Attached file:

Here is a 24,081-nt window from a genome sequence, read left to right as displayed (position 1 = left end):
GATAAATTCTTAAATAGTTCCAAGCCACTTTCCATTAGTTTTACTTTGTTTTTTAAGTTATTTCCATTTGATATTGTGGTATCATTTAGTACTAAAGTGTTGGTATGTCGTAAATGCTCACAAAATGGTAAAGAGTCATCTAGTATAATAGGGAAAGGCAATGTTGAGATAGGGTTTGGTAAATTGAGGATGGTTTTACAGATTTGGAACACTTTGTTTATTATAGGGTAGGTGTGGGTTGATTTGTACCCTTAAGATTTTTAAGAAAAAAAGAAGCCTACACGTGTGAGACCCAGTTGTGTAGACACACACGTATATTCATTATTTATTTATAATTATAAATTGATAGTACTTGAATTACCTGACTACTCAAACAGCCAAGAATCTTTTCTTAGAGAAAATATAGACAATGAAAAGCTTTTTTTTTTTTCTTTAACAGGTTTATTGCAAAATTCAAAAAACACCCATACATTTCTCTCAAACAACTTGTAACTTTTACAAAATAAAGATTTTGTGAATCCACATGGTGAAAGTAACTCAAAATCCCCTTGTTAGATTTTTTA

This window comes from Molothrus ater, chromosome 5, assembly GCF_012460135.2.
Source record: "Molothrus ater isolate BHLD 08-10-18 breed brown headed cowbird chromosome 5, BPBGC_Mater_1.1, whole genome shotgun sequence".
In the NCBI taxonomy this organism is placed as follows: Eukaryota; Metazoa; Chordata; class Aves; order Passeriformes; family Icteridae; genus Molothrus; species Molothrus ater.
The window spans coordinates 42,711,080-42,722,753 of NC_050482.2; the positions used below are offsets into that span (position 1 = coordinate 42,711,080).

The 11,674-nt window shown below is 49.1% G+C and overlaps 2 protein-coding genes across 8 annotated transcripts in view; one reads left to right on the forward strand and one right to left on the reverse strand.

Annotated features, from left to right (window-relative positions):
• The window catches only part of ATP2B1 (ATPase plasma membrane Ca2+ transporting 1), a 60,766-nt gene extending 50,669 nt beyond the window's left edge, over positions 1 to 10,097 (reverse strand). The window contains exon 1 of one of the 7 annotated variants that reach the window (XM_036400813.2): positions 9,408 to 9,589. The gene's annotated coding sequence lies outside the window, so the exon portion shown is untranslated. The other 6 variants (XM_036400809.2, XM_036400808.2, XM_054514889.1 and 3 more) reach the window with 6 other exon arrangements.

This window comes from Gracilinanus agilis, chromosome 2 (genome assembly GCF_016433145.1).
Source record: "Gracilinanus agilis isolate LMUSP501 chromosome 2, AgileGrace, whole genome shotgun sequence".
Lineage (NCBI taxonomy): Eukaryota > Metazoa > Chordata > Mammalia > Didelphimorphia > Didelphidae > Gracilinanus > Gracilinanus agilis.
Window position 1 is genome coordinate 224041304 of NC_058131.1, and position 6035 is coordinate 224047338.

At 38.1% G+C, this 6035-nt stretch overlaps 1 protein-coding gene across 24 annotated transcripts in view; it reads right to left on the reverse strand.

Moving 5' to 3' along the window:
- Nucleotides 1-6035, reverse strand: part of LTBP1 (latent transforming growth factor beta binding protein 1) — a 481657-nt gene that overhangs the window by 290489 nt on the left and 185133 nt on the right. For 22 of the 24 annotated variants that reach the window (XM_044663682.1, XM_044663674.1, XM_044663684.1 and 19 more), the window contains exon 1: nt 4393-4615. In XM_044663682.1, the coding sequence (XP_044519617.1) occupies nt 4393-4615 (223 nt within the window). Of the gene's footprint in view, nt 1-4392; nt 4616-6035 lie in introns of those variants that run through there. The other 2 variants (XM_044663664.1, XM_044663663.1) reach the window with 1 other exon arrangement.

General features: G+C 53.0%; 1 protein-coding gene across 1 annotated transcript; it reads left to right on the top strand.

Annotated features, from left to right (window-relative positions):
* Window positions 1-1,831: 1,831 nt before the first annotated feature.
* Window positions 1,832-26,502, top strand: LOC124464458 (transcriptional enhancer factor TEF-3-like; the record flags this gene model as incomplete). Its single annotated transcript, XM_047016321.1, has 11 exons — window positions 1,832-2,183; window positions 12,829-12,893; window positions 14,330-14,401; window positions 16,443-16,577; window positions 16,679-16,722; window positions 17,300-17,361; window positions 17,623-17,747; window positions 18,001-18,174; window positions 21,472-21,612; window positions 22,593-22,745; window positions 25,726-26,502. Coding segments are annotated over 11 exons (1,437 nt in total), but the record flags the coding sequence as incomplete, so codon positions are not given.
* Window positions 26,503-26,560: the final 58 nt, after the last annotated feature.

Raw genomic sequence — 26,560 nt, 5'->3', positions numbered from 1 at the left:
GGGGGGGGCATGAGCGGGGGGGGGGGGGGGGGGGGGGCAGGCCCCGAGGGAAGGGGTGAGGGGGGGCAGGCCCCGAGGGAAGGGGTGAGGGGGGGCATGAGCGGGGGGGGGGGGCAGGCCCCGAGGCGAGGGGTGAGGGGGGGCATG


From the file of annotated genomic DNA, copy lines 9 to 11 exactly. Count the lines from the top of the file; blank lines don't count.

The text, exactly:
• The window catches only part of ATP2B1 (ATPase plasma membrane Ca2+ transporting 1), a 60,766-nt gene extending 50,669 nt beyond the window's left edge, over positions 1 to 10,097 (reverse strand). The window contains exon 1 of one of the 7 annotated variants that reach the window (XM_036400813.2): positions 9,408 to 9,589. The gene's annotated coding sequence lies outside the window, so the exon portion shown is untranslated. The other 6 variants (XM_036400809.2, XM_036400808.2, XM_054514889.1 and 3 more) reach the window with 6 other exon arrangements.

This window comes from Gracilinanus agilis, chromosome 2 (genome assembly GCF_016433145.1).
Source record: "Gracilinanus agilis isolate LMUSP501 chromosome 2, AgileGrace, whole genome shotgun sequence".